Survival of SARS-CoV-2 on food surfaces: Lay Summary
A risk assessment published by the Foods Standards Agency (FSA) in 2020 concluded that it was very unlikely that you could catch coronavirus via food.
COVID-19, caused by the SARS-CoV-2 virus, was first reported in China in December 2019. The virus has spread rapidly around the world and is currently responsible for 500 million reported cases and over 6.4 million deaths.
A risk assessment published by the Foods Standards Agency (FSA) in 2020 concluded that it was very unlikely that you could catch coronavirus via food. This assessment included the worst-case assumption that, if food became contaminated during production, no significant inactivation of virus would occur before consumption. However, the rate of inactivation of virus on products sold at various temperatures was identified as a key uncertainty, because if inactivation does occur more rapidly in some situations, then a lower risk may be more appropriate. This project was commissioned to measure the rate of inactivation of virus on the surface of various types of food and food packaging, reducing that uncertainty. The results will be used to consider whether the assumption currently made in the risk assessment remains appropriate for food kept at a range of temperatures, or whether a lower risk is more appropriate for some.
We conducted a laboratory-based study, artificially contaminating infectious SARS-CoV-2 virus onto the surfaces of foods and food packaging. We measured how the amount of infectious virus present on those surfaces declined over time, at a range of temperatures and relative humidity levels, reflecting typical storage conditions. We tested broccoli, peppers, apple, raspberry, cheddar cheese, sliced ham, olives, brine from the olives, white and brown bread crusts, croissants and pain au chocolat. The foods tested were selected as they are commonly sold loose on supermarket shelves or uncovered at deli counters or market stalls, they may be difficult to wash, and they are often consumed without any further processing i.e. cooking. The food packaging materials tested were polyethylene terephthalate (PET1) trays and bottles; aluminium cans and composite drinks cartons. These were selected as they are the most commonly used food packaging materials or consumption of the product may involve direct mouth contact with the packaging.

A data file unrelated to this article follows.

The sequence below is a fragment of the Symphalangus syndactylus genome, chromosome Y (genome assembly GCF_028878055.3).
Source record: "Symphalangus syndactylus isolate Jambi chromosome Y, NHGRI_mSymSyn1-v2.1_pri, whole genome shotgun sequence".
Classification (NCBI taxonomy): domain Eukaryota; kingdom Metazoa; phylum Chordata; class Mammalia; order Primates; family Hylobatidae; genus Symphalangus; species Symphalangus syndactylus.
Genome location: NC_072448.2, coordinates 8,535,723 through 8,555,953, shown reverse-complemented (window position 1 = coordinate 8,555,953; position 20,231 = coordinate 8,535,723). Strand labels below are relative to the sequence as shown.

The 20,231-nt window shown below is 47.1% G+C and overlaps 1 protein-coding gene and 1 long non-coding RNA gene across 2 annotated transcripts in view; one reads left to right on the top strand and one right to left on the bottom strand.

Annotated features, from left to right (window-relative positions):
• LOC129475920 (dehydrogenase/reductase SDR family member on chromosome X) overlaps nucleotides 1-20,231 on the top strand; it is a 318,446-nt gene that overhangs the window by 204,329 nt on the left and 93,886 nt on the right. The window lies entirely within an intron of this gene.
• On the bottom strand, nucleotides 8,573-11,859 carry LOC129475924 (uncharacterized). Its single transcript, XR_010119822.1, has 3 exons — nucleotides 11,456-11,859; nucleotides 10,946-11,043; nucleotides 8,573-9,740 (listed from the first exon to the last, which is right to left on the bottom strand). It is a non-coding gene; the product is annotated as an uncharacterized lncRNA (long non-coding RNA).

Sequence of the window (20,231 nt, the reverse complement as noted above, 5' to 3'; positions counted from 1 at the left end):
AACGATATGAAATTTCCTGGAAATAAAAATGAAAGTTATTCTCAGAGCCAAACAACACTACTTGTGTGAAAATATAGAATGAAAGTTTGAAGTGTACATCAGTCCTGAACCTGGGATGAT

Results showed that virus survival varied depending on the foods and food packaging examined. In several cases, infectious virus was detected for several hours and in some cases for several days, under some conditions tested. For a highly infectious agent such as SARS-CoV-2, which is thought to be transmissible by touching contaminated surfaces and then the face, this confirmation is significant.
For most foods tested there was a significant drop in levels of virus contamination over the first 24 hours. However, for cheddar cheese and sliced ham, stored in refrigerated conditions and a range of relative humidity, the virus levels remained high up to a week later, when the testing period was stopped. Both cheddar cheese and sliced ham have high moisture, protein and saturated fat content, possibly offering protection to the virus. When apples and olives were tested, the virus was inactivated to the limit of detection very quickly, within an hour, when the first time point was measured. We suggest that chemicals, such as flavonoids, present in the skin of apples and olives inactivate the virus. The rate of viral decrease was rapid, within a few hours, for croissants and pain au chocolat. These pastries are both coated with a liquid egg wash, which may have an inhibitory effect on the virus. Food packaging materials tested had variable virus survival. For all food packaging, there was a significant drop in levels of virus contamination over the first 24 hours, in all relative humidity conditions and at both 6°C and 21°C; these included PET1 bottles and trays, aluminium cans and composite drinks cartons.